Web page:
The Dorfman Theatre’s new Clore Learning Centre is now available for educational purposes, such as scenery and props making workshops for children. The original building had no such educational facility because, as Dillon says, in the 70s cultural buildings just didn’t.
The foyer has been reconfigured for all-day opening, allowing the public free access to the new Sherling High Level Walkway, which looks down into the backstage workshop area. From this vantage point, Dillon tells us that people can enjoy “the magic of the workshops” adding that “to watch the skill with which scenery and props are prepared is one of the best shows in London”.
This blurring of front of house and backstage is another way in which the new designs have enabled the NT to evolve in response to changing tastes and desires. Says Dillon: “In the old days it would have seemed wrong to let people see – like a conjuror giving away his tricks”. Not so now, with people hungry to immerse themselves in the whole experience that is theatre.
In its early years, the NT prompted widespread criticism. In 1988 Prince Charles famously described the building as “a clever way of building a nuclear power station in the middle of London without anyone objecting”.
Dillon puts forward the view that while the building was designed during the 1960s, it did not reach completion and open until 1976, by which time any appetite for ‘heroic concrete modernism’ had largely gone.
He explains that the South Bank as we know it today simply did not exist at that time. The NT stood isolated in its own car park, which surrounded it like a moat, because the automatic assumption was that people would drive to performances.
The service yard was located to the east of the building because there was no public approach there. Lasdun deliberately restricted access to the building via the north-west near Waterloo Bridge, which acted like an umbilical cord over to the West End. Today, this whole part of London has been regenerated out of all recognition, and millions flock to the South Bank every year to enjoy what is now the spectacular River Walk and its attractions.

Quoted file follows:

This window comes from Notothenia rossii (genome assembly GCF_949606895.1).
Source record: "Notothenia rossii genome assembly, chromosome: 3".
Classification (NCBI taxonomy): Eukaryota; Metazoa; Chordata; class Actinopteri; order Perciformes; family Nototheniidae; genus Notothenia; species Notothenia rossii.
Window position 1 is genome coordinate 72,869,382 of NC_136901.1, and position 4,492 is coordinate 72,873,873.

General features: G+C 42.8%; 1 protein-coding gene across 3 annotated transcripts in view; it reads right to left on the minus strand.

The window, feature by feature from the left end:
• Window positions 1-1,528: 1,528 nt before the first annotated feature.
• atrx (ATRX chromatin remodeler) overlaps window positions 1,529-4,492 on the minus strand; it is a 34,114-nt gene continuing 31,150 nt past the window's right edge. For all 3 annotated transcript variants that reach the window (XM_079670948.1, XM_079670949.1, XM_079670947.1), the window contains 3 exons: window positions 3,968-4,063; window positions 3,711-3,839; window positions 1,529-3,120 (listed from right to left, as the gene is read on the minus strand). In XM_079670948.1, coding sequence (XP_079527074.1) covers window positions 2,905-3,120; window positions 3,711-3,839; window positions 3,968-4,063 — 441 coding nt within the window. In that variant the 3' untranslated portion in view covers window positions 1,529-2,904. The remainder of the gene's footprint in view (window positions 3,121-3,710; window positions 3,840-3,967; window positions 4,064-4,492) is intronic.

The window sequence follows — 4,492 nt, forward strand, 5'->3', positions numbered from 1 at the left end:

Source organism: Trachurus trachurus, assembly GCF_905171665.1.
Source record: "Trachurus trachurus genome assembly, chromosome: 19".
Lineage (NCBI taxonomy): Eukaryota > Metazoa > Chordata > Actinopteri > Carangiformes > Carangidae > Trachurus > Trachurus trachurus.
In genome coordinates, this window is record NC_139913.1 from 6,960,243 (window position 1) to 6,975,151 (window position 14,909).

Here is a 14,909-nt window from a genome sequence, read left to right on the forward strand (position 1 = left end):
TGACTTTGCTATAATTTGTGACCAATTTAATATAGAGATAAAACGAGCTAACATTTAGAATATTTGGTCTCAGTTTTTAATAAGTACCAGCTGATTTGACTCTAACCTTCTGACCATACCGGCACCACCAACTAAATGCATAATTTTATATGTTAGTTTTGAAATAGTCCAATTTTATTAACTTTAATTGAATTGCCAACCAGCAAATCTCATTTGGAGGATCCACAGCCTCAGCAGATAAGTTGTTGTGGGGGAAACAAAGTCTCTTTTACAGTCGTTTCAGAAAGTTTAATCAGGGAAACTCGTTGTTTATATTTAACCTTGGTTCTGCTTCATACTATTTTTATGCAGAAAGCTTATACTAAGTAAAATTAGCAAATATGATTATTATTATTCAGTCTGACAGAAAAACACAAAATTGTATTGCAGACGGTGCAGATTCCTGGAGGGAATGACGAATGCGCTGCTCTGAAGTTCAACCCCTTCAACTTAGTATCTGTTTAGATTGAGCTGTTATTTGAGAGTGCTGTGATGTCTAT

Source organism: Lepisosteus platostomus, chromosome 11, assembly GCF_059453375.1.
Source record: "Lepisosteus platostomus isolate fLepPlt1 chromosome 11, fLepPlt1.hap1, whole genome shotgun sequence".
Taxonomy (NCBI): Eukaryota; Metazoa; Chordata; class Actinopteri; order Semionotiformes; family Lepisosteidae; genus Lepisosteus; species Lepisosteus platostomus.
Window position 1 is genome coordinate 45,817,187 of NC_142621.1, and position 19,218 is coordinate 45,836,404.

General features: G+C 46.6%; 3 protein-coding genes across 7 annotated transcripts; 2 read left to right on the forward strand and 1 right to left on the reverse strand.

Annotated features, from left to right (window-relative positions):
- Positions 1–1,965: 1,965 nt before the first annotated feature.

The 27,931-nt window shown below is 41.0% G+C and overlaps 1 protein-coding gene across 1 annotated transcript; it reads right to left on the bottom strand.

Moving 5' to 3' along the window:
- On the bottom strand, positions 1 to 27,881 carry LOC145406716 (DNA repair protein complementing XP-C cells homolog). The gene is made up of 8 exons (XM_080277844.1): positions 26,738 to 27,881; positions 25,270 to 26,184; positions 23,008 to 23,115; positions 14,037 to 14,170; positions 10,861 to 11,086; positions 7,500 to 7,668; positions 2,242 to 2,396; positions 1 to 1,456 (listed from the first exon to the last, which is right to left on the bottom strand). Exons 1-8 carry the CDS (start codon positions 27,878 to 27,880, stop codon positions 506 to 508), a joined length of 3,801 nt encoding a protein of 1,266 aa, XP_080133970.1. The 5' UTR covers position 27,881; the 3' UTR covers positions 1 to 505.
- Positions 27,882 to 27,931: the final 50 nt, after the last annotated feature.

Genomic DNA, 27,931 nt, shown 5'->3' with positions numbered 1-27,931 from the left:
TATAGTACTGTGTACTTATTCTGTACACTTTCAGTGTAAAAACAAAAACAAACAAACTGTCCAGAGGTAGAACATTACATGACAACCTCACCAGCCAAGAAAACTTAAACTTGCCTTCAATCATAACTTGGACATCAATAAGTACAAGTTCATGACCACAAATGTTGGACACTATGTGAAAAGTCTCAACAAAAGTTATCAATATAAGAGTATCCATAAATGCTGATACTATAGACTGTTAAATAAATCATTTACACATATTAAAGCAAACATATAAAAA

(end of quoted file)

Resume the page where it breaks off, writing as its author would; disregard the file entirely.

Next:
In the 1990s there was a previous attempt to update the NT, but the plans went down like a lead balloon with Lasdun, who was then still alive. Dillon offers a defence for his fellow architects, explaining: “I think the stars were set against the project; the timing was very unlucky. It was before the River Walk had really taken off and so nobody realised quite how important that engagement was going to be.
“There was no possibility of making additional space, which we’ve been able to do with the new building to the south. At the same time, Denys Lasdun took vehemently against the project. He felt it was destroying some really fundamental things about the National Theatre, and I think in the resulting arguments and compromises, the project just didn’t land happily for anybody.”
Which leads us to the $64 question: what would Lasdun make of Howarth Tompkins’ designs if he were still with us now? Dillon concludes: “What we’ve tried to do is really work with his principles – with the building, not against it. So, everything that Lasdun wrote about openness, about people, about trying to draw people into the building, about its permeability – I think all of that we’ve responded to.
“So whether he would like the details of the project or not, it’s not for me to say, but I really hope we’ve worked with the principles that he respected and based his own work on.”
To hear WAN’s exclusive interview with Paddy Dillon in full, listen to our Shop Talk podcast.
NT Future: the facts…
Project start date: October 2007
Overall cost:£80 million
Construction cost:£50 million
Gross internal area:16,309 sq m
Dorfman Theatre:464 seats (previously 330)
To read more about some of the world’s finest live performance spaces, the book by WAN Editor-in-Chief, Michael Hammond, is available here.